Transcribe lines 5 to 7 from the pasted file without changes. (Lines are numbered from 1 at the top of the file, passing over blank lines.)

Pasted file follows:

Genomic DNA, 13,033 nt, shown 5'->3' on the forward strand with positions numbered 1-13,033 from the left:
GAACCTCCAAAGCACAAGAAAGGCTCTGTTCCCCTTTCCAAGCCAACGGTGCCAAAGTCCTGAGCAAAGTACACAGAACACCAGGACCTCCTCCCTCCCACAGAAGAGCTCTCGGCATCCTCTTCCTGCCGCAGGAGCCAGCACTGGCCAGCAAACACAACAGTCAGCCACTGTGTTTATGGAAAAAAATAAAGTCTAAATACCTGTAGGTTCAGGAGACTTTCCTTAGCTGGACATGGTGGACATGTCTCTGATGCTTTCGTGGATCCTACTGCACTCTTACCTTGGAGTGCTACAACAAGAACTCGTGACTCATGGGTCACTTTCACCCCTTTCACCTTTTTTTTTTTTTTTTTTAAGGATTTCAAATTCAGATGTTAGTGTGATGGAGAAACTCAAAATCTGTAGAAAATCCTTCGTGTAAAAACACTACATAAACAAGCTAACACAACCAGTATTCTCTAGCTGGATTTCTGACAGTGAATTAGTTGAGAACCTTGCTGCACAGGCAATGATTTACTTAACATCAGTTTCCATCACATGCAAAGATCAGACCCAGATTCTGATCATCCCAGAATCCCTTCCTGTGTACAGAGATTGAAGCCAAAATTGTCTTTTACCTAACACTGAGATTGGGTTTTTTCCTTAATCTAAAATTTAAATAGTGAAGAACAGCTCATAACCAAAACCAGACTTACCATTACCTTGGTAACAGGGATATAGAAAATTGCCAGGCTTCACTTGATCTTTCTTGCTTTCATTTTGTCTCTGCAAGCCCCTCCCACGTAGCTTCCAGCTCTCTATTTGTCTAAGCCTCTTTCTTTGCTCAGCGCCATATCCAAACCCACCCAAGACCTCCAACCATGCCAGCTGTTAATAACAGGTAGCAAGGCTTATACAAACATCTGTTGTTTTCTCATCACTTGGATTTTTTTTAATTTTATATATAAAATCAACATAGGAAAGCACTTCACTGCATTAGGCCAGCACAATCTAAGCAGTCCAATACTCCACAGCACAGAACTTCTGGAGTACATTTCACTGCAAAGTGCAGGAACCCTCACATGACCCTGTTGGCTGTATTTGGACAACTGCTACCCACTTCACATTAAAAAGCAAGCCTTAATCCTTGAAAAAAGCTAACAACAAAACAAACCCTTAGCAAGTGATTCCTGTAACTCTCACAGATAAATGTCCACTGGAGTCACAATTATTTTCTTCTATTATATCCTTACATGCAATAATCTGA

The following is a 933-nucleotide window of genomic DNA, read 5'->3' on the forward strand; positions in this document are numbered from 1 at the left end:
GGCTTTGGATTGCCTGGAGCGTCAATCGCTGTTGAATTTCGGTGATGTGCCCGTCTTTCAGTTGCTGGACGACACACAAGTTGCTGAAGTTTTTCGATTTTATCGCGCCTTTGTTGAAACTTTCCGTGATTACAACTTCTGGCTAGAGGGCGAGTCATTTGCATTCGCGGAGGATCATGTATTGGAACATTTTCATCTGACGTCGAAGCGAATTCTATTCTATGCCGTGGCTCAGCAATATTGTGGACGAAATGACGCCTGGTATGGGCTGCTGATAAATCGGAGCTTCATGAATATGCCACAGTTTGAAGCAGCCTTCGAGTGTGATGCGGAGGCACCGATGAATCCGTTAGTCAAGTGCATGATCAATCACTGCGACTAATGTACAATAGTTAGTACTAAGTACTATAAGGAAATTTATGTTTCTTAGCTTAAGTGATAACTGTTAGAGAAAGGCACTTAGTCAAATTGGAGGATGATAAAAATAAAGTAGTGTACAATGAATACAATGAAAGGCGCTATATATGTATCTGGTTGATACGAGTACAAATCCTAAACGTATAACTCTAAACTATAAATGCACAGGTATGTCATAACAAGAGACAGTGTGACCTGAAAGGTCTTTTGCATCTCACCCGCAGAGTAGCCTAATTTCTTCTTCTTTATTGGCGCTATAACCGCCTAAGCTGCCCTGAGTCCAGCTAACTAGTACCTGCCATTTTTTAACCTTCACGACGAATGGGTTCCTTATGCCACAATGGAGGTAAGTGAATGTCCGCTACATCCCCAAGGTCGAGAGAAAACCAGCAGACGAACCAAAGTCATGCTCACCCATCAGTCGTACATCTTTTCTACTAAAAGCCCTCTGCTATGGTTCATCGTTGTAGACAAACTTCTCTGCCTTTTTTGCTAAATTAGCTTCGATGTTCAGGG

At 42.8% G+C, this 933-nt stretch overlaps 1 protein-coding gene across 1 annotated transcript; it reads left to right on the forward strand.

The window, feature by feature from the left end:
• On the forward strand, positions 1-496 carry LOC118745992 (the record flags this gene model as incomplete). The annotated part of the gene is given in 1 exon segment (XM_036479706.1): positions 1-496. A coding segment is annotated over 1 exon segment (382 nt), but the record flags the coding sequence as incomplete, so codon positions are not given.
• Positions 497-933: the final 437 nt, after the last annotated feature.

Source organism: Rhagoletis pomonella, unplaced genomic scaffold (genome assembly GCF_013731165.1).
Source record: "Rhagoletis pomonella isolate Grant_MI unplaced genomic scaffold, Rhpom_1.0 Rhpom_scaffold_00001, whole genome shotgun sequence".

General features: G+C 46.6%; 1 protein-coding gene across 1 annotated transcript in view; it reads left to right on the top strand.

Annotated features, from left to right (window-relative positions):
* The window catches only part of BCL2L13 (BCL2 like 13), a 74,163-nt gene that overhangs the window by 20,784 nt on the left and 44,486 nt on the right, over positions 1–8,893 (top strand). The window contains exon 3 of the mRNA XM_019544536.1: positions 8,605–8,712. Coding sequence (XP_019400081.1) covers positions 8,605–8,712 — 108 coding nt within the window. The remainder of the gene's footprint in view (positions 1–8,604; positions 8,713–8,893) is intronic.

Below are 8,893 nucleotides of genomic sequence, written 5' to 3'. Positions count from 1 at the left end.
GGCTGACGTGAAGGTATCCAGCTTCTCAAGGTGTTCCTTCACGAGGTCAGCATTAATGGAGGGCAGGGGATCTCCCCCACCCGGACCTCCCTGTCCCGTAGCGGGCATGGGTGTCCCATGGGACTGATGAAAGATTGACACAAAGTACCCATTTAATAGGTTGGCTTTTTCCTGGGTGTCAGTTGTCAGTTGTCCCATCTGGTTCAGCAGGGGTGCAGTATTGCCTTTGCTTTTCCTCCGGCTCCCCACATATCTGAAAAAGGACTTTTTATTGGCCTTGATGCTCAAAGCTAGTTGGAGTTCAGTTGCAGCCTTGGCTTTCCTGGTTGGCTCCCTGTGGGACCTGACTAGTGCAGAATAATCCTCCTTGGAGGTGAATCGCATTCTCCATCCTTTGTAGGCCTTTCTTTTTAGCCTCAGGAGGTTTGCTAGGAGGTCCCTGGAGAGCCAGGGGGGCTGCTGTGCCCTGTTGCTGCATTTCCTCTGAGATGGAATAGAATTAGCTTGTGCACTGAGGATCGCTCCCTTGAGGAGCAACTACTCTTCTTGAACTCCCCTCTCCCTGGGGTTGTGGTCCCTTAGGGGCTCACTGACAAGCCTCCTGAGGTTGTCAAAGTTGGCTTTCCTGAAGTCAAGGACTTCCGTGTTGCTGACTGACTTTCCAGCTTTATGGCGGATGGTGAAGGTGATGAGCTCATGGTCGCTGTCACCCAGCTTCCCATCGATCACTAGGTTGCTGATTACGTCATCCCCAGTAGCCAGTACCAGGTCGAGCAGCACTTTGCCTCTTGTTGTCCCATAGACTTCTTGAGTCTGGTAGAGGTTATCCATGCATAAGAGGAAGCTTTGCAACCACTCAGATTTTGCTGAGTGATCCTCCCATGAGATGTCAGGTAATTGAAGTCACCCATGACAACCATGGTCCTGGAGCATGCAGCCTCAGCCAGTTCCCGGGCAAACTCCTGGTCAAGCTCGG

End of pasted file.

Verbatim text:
At 42.8% G+C, this 933-nt stretch overlaps 1 protein-coding gene across 1 annotated transcript; it reads left to right on the forward strand.

The window, feature by feature from the left end:
• On the forward strand, positions 1-496 carry LOC118745992 (the record flags this gene model as incomplete). The annotated part of the gene is given in 1 exon segment (XM_036479706.1): positions 1-496. A coding segment is annotated over 1 exon segment (382 nt), but the record flags the coding sequence as incomplete, so codon positions are not given.